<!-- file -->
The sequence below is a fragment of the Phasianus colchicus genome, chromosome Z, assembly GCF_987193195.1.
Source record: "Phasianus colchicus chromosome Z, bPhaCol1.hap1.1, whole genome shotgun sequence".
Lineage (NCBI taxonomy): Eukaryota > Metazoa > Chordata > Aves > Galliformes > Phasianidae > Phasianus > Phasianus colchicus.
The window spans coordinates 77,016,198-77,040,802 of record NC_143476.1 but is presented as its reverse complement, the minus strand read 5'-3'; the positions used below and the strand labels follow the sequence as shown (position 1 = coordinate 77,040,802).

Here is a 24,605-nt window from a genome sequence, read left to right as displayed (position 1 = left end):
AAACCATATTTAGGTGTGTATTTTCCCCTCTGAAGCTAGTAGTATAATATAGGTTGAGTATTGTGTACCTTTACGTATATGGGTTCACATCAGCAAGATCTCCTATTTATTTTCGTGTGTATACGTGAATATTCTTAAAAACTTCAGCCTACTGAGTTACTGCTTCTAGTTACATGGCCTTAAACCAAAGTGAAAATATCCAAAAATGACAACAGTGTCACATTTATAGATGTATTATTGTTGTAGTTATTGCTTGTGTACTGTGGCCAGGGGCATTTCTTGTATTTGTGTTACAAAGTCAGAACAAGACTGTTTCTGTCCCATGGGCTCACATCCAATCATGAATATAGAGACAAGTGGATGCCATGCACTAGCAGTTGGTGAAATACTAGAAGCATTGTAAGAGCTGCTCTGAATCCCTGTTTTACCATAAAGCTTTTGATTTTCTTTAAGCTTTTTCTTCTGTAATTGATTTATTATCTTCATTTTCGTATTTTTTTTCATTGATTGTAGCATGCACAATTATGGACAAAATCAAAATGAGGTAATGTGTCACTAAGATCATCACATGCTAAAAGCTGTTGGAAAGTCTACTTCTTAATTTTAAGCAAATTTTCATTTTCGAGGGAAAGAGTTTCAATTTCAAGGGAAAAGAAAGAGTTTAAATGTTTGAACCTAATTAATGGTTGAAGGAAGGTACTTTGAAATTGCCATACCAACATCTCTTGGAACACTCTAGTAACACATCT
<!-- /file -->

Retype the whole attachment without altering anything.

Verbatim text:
The sequence below is a fragment of the Phasianus colchicus genome, chromosome Z, assembly GCF_987193195.1.
Source record: "Phasianus colchicus chromosome Z, bPhaCol1.hap1.1, whole genome shotgun sequence".
Lineage (NCBI taxonomy): Eukaryota > Metazoa > Chordata > Aves > Galliformes > Phasianidae > Phasianus > Phasianus colchicus.
The window spans coordinates 77,016,198-77,040,802 of record NC_143476.1 but is presented as its reverse complement, the minus strand read 5'-3'; the positions used below and the strand labels follow the sequence as shown (position 1 = coordinate 77,040,802).

Here is a 24,605-nt window from a genome sequence, read left to right as displayed (position 1 = left end):
AAACCATATTTAGGTGTGTATTTTCCCCTCTGAAGCTAGTAGTATAATATAGGTTGAGTATTGTGTACCTTTACGTATATGGGTTCACATCAGCAAGATCTCCTATTTATTTTCGTGTGTATACGTGAATATTCTTAAAAACTTCAGCCTACTGAGTTACTGCTTCTAGTTACATGGCCTTAAACCAAAGTGAAAATATCCAAAAATGACAACAGTGTCACATTTATAGATGTATTATTGTTGTAGTTATTGCTTGTGTACTGTGGCCAGGGGCATTTCTTGTATTTGTGTTACAAAGTCAGAACAAGACTGTTTCTGTCCCATGGGCTCACATCCAATCATGAATATAGAGACAAGTGGATGCCATGCACTAGCAGTTGGTGAAATACTAGAAGCATTGTAAGAGCTGCTCTGAATCCCTGTTTTACCATAAAGCTTTTGATTTTCTTTAAGCTTTTTCTTCTGTAATTGATTTATTATCTTCATTTTCGTATTTTTTTTCATTGATTGTAGCATGCACAATTATGGACAAAATCAAAATGAGGTAATGTGTCACTAAGATCATCACATGCTAAAAGCTGTTGGAAAGTCTACTTCTTAATTTTAAGCAAATTTTCATTTTCGAGGGAAAGAGTTTCAATTTCAAGGGAAAAGAAAGAGTTTAAATGTTTGAACCTAATTAATGGTTGAAGGAAGGTACTTTGAAATTGCCATACCAACATCTCTTGGAACACTCTAGTAACACATCT